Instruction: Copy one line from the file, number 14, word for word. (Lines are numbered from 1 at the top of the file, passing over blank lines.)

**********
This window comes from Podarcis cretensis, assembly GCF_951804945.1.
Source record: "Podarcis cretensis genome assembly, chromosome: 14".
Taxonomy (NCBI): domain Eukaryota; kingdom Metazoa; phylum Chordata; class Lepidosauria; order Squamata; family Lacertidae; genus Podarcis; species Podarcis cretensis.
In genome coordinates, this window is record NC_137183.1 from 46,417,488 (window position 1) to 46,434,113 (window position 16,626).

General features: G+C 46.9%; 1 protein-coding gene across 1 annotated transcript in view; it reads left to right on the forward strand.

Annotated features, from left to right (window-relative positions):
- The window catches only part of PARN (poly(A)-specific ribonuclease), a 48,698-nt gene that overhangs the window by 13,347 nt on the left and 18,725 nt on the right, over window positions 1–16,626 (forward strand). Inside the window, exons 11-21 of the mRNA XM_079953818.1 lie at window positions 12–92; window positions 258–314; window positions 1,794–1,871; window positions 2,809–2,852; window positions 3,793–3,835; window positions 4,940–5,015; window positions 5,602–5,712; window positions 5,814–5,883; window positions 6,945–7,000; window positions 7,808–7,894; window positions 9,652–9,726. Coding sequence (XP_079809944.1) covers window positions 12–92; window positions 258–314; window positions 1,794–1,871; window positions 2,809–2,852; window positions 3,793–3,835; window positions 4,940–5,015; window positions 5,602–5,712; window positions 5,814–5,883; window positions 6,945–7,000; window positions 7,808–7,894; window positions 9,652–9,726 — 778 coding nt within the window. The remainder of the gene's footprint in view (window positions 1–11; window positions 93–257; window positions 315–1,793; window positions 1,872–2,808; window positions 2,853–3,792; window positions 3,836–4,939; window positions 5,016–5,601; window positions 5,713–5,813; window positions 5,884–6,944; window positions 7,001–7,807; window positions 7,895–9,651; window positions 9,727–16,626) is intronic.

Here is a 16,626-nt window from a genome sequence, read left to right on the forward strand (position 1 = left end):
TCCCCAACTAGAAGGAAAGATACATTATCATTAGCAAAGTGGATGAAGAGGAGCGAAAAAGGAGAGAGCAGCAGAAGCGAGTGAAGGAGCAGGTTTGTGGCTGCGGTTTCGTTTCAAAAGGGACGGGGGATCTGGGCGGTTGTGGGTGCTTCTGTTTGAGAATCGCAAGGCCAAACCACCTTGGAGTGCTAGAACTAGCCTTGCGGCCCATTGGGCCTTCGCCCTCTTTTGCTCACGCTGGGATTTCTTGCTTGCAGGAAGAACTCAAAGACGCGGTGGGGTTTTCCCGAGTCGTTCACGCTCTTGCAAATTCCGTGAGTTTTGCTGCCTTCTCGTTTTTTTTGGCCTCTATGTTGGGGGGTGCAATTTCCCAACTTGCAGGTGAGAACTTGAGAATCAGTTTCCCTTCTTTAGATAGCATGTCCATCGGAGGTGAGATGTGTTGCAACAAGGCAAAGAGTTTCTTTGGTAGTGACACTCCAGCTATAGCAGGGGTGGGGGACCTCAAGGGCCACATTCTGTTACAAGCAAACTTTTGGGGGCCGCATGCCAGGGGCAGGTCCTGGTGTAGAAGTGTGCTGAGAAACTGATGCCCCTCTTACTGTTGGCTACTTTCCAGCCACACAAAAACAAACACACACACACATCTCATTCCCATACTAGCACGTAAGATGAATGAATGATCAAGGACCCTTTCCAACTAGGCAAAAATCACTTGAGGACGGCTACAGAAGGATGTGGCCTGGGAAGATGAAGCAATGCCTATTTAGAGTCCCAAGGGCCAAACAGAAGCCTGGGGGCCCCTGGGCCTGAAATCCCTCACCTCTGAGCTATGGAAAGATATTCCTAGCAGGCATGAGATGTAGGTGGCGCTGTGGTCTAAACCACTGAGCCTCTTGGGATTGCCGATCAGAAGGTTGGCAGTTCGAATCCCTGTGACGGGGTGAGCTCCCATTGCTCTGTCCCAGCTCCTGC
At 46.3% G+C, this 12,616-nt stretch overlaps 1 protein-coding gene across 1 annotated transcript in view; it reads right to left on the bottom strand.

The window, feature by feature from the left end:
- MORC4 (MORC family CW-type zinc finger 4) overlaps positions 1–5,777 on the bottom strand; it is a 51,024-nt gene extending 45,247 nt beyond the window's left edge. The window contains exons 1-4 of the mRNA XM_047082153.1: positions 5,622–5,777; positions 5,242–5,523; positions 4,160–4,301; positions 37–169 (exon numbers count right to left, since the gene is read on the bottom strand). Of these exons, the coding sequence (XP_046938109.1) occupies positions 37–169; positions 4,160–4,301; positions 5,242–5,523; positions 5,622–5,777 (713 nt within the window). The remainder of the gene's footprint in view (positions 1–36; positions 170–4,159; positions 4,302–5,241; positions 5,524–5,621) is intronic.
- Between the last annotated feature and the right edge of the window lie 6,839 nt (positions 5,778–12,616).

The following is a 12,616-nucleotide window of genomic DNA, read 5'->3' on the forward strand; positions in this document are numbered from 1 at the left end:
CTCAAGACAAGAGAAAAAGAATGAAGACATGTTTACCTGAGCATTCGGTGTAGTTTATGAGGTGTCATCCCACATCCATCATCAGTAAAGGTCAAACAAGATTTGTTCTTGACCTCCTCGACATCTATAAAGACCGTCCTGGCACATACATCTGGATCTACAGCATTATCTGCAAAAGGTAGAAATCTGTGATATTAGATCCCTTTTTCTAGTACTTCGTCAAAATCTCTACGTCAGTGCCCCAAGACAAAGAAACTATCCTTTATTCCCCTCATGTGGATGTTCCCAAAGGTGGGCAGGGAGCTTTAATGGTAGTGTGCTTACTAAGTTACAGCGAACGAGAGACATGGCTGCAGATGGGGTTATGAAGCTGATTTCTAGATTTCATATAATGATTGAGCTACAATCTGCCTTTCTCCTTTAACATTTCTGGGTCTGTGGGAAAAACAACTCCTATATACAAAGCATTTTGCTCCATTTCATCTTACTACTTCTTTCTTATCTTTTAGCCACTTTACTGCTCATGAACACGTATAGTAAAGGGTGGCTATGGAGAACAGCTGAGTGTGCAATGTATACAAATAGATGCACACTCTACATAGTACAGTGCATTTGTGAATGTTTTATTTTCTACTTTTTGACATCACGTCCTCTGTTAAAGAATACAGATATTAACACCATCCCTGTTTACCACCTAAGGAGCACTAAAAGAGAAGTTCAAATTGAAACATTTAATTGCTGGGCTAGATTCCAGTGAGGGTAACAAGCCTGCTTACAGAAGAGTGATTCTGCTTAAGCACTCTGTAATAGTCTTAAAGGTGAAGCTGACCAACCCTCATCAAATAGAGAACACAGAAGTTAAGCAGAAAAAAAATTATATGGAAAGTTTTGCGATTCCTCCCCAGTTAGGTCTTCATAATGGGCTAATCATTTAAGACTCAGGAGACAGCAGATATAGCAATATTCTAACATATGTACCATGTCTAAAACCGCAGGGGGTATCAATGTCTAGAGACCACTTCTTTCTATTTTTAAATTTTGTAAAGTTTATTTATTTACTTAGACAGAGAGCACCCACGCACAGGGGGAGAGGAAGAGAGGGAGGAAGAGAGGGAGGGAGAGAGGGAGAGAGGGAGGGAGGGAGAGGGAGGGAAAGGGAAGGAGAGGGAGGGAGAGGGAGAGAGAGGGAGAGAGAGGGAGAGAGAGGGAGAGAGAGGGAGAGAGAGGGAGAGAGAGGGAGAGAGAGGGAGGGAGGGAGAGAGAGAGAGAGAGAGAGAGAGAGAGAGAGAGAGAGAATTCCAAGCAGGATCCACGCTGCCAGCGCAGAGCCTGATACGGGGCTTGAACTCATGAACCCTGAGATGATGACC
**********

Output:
The following is a 12,616-nucleotide window of genomic DNA, read 5'->3' on the forward strand; positions in this document are numbered from 1 at the left end: